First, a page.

So my suggestion is weather you use this jig you have or another jig for some other reason, forget about angles and gauges for now. Just take your tool and insert it in the jig holder the distance they recommend and then lay the jig in the bottom arm and lay the tool on the wheel that you are using. Now adjust the arm in or out till the tool blade lays flat on the wheel matching the grind that is on the cutting tool now. Lock in place and you have the angle. Those jigs are nice for beginners but after awhile they are a pain. Many people just lay the tool on the tool rest and adjust the angle till they get the tool to rest flat on the wheel and after a few practices you get the feel of how to sharpen each tool. Weather you have to roll it or sweep it.

One little trick is to take a sharpie and blacken the cutting edge the entire cutting edge. When you get your so called jig set up spin the wheel by hand as you rest the tool on the wheel and look at the scratch marks on the cutting edge. You should be removing the sharpie mark evenly. If not adjust the angle some more and repeat. You could turn the grinder on and lightly touch the tool to the wheel if you do not feel comfortable spinning by hand. But you have one chance to see copy the angle the tool is at the present so pay attention. Anything after that will match the angle YOU grind it at.

Hope this makes sense.
This is the most common-sense approach, and it will work for those of us who are more interested in turning than sharpening. Well done- do this!
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Old 04-22-2018, 01:17 PM   #8 (permalink)
 
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Quote:
Originally Posted by jttheclockman View Post
Quote:
Originally Posted by donstephan View Post
For some reason I have never seen discussion of how the sharpened tip should look after sharpening. It would seem very easy to remove too much metal at one or more places along the bevel, rendering a tool sharpened at the same angle every time but a less than ideal shape. It would seem this knowledge and understanding would be very helpful for those using jigs, especially those new to sharpening and using lathe tools.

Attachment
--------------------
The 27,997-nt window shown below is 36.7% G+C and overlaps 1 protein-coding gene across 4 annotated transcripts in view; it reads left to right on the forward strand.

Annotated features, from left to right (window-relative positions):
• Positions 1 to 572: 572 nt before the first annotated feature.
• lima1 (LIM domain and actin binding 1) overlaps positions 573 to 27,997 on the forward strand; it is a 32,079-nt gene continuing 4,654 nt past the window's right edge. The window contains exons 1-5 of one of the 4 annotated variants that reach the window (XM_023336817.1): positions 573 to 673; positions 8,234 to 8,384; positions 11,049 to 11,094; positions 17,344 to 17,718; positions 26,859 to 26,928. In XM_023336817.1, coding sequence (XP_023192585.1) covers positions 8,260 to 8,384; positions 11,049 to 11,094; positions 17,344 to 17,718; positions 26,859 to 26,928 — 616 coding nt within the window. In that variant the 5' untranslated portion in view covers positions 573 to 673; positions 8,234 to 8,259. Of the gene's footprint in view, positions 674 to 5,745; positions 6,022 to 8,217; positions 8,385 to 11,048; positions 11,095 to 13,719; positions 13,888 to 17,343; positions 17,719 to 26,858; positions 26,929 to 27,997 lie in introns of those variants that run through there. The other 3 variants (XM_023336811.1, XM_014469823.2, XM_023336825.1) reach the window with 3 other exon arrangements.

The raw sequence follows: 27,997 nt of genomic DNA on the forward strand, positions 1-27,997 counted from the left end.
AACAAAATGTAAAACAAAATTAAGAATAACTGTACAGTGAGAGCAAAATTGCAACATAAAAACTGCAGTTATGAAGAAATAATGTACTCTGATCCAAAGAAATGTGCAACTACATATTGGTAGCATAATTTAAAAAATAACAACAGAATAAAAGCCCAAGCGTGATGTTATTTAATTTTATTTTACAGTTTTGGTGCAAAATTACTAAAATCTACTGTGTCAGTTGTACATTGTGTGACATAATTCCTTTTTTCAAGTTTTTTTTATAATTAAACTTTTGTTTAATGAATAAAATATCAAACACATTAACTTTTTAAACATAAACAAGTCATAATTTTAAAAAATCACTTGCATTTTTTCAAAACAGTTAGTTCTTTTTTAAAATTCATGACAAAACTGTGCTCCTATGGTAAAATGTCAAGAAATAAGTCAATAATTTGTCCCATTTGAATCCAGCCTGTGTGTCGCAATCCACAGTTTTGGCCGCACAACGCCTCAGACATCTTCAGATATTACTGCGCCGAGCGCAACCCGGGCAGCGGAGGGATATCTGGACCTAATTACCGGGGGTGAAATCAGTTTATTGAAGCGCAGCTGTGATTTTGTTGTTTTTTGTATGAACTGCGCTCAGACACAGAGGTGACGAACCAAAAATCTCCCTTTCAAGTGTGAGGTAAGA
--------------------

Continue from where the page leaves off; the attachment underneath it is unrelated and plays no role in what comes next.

I sharpen freehand using a Robo Rest, which makes for extremely quick and easy sharpening for a variety of gouge angles and scrapers during turning of a bowl, so I can't offer suggestions on the jig.

Don it is difficult to explain sharpening without photos and I do not have the time to look up google for videos and photos. Telling someone to do a search is forbidden words here because it brings out the etiquette police here. But sometimes words can not answer a question alone and this is the case here. IN MY OPINION. (better put a smiley face here too) There are tons of videos on the net showing sharpening using jigs and no jigs. But I will say my trick with the marker will get you there without removing too much material if you are careful. As soon as all the marker is gone then the angle is sharpened all along the cutting edge. Is it a perfect angle no one here can tell you that. If you sharpen the same way on both side of the tool the way I said you will get a sharp tool. Now other factors come into play what was the angle before you sharpened and was it what you find good?? What kind of tool is it?? Is it a cheap Harbor Freight metal or a higher grade of steel?? How are you presenting tool to the wood or other material and it is proper?? Is your wheel of good quality and dressed properly?? Are you grinding equal amounts of material off each side of tool?? So many other factors go into sharpening. When you get proficient at it yes no jigs are needed, just a good tool rest. That is all I do now. I have those jigs when I started and now they collect dust.

And I skipped past all of that...and reverted back to my youth when I was taught to use a stone on a bench. I still have a flat stone and a curved one - carved before I turned. Sharpening on a stone on a bench is another practice that gives one time to think. (Imagine of that, boys...when you get REALLY proficient, you might be sharpening without electricity. Next thing you know, they'll want to make ink paste, shove it in a plastic tube and call it a "ballpoint" instead of using real ink. What will they think of next?)